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4A details Metro: Last Light tech upgrades

Enhanced performance, anti-aliasing, tessellation… plus Xbox 360 vs. PS3 comparison video.

Metro: Last Light developer 4A games has shared some of the technological enhancements added to its bespoke engine since the release of Metro 2033 three years ago, going in-depth on its new approaches to DirectX 11, tessellation and anti-aliasing while promising a great gameplay experience across a range of hardware.

"We are extremely proud of the scalability we achieved," Oles Shishkovstov, chief technical officer for 4A Games tells us. "For example, Metro: Last Light is very playable on Intel HD 4000 hardware in DX11 mode (yes, lower quality settings only, but still - it runs) and we run extremely well on the next-gen Intel Haswell GPUs, while still bringing to their knees the high-end cards like GTX 680 and the HD 7970 in high-quality modes with extreme super-sampling."

Super-sampling is the new anti-aliasing technique of choice from 4A - and it's literally the process of rendering the frame at a higher pixel density and then downscaling it to fit your chosen resolution, smoothing away the jaggies. The problem with SSAA is that it's very heavy on the GPU since so many more pixels are being internally rendered. 4A's approach is to combine super-sampling with a post-process technique - FXAA - for optimal results in terms of both performance and image quality. The frame-rate killing 4x MSAA from Metro 2033 is now a thing of the past.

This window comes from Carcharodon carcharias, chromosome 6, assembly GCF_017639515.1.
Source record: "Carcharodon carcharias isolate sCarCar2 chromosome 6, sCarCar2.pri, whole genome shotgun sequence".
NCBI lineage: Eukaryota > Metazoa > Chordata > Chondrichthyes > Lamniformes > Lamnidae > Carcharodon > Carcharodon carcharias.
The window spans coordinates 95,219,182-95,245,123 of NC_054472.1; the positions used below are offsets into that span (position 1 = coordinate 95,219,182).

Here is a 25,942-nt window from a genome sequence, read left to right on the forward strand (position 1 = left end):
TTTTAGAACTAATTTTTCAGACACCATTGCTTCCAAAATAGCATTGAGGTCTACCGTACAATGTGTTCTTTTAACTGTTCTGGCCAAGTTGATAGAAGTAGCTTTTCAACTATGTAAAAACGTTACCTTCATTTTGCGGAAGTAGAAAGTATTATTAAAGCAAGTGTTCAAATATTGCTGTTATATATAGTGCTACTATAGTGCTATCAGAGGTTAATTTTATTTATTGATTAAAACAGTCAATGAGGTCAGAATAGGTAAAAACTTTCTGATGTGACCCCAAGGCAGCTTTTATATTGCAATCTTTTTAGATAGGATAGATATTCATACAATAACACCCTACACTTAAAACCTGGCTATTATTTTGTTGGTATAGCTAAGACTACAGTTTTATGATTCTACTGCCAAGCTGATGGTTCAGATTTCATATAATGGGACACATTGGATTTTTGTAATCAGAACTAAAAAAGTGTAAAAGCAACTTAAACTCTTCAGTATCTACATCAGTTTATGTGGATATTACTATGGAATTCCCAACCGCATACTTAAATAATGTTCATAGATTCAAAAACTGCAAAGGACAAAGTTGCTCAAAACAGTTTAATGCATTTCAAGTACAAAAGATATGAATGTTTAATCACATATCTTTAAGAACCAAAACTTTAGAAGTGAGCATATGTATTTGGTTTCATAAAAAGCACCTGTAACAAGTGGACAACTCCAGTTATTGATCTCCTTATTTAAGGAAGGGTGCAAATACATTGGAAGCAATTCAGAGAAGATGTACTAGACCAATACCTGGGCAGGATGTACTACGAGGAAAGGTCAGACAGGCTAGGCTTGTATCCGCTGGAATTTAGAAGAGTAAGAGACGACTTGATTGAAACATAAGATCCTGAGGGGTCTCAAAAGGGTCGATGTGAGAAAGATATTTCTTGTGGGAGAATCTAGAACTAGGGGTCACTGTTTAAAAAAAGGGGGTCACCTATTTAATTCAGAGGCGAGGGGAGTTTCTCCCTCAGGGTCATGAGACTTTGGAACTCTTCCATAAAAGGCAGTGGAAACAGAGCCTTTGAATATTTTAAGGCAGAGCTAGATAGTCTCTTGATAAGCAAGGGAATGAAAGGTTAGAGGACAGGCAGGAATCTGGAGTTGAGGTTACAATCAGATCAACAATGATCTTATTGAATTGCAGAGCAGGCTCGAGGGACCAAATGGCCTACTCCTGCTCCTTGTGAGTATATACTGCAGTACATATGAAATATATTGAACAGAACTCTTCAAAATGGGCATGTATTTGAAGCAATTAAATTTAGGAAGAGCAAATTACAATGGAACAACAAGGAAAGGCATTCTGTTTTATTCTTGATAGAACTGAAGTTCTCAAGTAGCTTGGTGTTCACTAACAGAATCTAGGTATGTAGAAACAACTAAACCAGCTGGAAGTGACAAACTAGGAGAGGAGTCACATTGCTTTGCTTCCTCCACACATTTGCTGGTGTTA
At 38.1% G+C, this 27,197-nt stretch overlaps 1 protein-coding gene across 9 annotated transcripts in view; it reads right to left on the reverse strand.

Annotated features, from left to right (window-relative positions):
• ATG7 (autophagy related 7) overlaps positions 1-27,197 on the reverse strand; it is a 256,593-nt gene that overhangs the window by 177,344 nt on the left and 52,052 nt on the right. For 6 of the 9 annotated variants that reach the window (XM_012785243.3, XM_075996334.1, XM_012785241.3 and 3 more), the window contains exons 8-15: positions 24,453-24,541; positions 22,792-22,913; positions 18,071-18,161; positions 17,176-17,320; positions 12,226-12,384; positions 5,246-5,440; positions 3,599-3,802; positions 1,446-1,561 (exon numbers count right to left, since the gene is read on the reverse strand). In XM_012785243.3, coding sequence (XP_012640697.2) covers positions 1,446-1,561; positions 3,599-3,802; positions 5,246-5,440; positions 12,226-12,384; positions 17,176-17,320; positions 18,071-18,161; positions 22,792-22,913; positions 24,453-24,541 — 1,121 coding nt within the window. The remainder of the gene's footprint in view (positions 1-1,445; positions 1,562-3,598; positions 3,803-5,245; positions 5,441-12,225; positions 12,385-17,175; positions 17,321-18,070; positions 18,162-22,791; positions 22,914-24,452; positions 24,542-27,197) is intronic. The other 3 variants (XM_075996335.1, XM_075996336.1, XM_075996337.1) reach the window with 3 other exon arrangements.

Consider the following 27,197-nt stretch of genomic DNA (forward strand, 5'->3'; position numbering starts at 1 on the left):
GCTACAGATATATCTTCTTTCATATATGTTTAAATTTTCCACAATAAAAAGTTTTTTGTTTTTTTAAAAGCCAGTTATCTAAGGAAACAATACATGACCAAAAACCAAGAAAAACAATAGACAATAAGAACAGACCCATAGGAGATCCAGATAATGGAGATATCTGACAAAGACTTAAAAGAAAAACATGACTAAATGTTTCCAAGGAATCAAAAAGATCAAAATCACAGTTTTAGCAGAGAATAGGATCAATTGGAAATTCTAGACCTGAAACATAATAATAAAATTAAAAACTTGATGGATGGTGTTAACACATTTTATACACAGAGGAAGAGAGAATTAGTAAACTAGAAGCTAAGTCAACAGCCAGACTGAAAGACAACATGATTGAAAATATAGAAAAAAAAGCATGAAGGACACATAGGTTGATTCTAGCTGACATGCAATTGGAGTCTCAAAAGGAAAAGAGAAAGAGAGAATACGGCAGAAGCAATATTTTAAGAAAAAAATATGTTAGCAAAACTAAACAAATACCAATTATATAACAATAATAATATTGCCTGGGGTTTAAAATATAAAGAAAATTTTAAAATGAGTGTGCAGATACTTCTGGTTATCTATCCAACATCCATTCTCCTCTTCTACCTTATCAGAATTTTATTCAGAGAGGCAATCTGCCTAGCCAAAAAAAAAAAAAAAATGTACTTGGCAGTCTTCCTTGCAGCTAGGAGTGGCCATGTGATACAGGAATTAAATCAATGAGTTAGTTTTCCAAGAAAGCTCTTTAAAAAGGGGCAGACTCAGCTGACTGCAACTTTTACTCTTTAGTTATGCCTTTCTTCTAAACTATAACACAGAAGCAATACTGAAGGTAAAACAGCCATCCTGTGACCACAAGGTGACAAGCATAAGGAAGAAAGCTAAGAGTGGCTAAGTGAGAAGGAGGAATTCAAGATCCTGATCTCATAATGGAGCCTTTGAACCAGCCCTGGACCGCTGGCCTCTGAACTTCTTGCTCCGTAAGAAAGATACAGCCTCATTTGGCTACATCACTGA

"We merged ideas from our previous implementation (AAA) and FXAA to both have larger search window and deeper per-pixel control, like micro-blur and/or micro-sharpen. There is no way for the user to disable analytical anti-aliasing any more, due to the way it is deeply integrated into the pipeline," says Shishkovstov.

Metro: Last Light, running on PC at 720p resolution. Here we're comparing the standard post-process anti-aliasing solution with two additional passes - SSAA 2x and 4x. Here you can see how sub-pixel break-up - like the fence at the top of the screen - is improved by the super-sampling.
The branches on the left here have a certain degree of jagginess (and shimmer in motion) with standard post-process AA, while sub-pixel issues are seen on the foliage on the bottom-right. Again, SSAA improves everything.
Our final example demonstrates how the various anti-aliasing modes work to resolve standard 'jaggies', as seen here on the grill. Post-process AA does a reasonably decent job here (though pixel-poppoing is an issue in motion), but as you can see, SSAA resolves all.

"The side effect is that the picture is always anti-aliased to some extent. The usual problem with analytical approaches still applies - there is no sub-pixel information to correctly estimate pixel/fragment coverage. The way we solve it is to allow the user to apply some amount of super-sampling. You'd be surprised how little additional information is needed to match and surpass the quality of 4xMSAA. In summary - 2x supersampling (x1.41421 in each dimension) +FXAA-style post-processing (running in super-sampled resolution) provides enough information to surpass 4xMSAA on every front - even in performance in deferred shading pipelines. The sub-pixel shading aliasing is also greatly reduced as a side-bonus."